This design pays tribute to the fern, a plant with which there is a special connection in many territories.

The name of the design, fento, refers to one of the names by which the fern is known in Galicia, where the fern is one of the most characteristic Galician plants and part of one of the oldest traditions to scare away witches or “meigas”.

For this design the Galoha creative artistic team used the black background and the white color on the fern leaves to capture its symbolism. On the one hand, black shows the mystery that surrounds this plant, and on the other hand, white, to show the humility and sincerity with which it is also recognized. Combining black and white in the pattern, an elegant appearance was sought from a plant that is very simple. The 'Fento' design is the first time black has been used for a Galoha shirt.

Galoha shirts are designed and manufactured in Spain, with 100% organic cotton fabric and wooden buttons. This design is available in Black, for Men and Women .

STYLE: Floral – Aloha, Hawaii

The print of the 'Fento' shirt is inspired by the floral style of the Aloha shirt from Hawaii. This Hawaiian style captures the essence of Hawaii's vegetation, so present throughout its eight islands. Her prints predominantly feature flowers such as lily and hibiscus, as well as plants such as monstera delicious and rhapis excelsa. The floral Hawaiian shirt is one of the most iconic Aloha styles and, possibly, along with the scenic one, the most identifying of what is understood as a Hawaiian shirt outside of Hawaii.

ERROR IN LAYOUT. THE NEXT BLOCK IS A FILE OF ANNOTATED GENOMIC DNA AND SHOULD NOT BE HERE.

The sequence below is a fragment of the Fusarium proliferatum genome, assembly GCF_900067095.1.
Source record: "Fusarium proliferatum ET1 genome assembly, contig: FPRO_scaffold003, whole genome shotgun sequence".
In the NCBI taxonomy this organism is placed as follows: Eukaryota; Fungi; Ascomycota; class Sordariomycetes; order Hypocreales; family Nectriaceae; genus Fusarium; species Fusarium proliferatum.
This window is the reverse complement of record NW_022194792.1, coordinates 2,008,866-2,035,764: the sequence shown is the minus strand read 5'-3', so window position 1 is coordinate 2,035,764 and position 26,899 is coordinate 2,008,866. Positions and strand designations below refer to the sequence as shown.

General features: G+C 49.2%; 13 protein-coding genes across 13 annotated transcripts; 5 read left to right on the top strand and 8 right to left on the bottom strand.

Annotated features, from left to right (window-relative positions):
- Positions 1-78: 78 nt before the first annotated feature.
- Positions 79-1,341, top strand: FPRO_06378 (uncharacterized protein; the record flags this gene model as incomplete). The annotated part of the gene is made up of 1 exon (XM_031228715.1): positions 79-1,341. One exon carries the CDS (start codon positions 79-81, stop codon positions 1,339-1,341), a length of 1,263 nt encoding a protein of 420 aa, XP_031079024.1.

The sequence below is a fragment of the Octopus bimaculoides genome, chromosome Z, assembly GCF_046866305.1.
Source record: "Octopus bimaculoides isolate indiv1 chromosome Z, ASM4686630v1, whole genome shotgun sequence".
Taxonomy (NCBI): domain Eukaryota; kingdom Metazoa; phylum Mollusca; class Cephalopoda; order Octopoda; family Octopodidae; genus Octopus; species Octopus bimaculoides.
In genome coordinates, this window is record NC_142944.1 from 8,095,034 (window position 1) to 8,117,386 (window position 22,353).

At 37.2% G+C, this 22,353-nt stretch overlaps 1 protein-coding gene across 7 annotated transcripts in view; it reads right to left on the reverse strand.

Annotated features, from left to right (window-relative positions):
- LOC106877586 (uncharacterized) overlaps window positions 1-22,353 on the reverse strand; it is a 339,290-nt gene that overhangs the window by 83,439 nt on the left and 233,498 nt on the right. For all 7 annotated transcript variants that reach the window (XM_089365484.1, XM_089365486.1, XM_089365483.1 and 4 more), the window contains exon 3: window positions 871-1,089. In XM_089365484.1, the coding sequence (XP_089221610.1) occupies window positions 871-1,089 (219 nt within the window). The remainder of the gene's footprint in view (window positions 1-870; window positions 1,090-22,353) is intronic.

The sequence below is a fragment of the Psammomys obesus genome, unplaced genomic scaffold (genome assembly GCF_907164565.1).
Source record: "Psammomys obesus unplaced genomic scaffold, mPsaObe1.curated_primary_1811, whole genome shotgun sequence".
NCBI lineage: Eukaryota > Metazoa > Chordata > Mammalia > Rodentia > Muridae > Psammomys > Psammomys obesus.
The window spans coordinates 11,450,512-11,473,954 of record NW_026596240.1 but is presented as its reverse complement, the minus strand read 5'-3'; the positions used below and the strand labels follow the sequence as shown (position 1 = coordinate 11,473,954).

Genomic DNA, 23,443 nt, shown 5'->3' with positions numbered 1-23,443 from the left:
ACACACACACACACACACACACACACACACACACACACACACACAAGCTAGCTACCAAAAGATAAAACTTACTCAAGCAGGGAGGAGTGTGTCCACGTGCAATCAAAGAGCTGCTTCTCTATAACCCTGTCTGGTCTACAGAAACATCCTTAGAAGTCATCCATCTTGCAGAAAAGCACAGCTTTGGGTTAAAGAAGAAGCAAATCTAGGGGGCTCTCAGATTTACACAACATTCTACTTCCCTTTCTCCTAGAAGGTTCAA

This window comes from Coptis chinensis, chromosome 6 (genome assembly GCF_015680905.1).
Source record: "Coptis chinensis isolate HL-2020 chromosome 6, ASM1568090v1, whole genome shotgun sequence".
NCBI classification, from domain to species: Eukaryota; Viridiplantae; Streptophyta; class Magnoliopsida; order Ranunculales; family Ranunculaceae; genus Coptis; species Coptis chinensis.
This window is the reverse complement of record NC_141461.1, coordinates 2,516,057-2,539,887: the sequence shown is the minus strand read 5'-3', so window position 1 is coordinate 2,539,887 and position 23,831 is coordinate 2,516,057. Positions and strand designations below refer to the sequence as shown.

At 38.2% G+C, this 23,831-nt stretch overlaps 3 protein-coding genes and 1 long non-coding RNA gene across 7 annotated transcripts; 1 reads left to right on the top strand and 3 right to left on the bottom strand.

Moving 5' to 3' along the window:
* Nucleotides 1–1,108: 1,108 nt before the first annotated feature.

Photo: (1) Monstera plant, (2) Coast of Oahu, Hawaii, (3) Sunset in Waikiki


The fern is a plant without flowers or seeds, notable for its large, usually pine-shaped leaves. The fern is found in all types of humid forests in the north and west of the Iberian Peninsula as well as in mountain undergrowth, or in shaded areas and ravines, in the Mediterranean region.
The fern is recognized as a symbol of humility, sincerity and mystery. It plays certain roles in folklore and has social, symbolic and ritual uses. Although they are not of great economic importance, they are used as food, medicine, as biofertilizer, as ornamental plants and to remediate contaminated soils.

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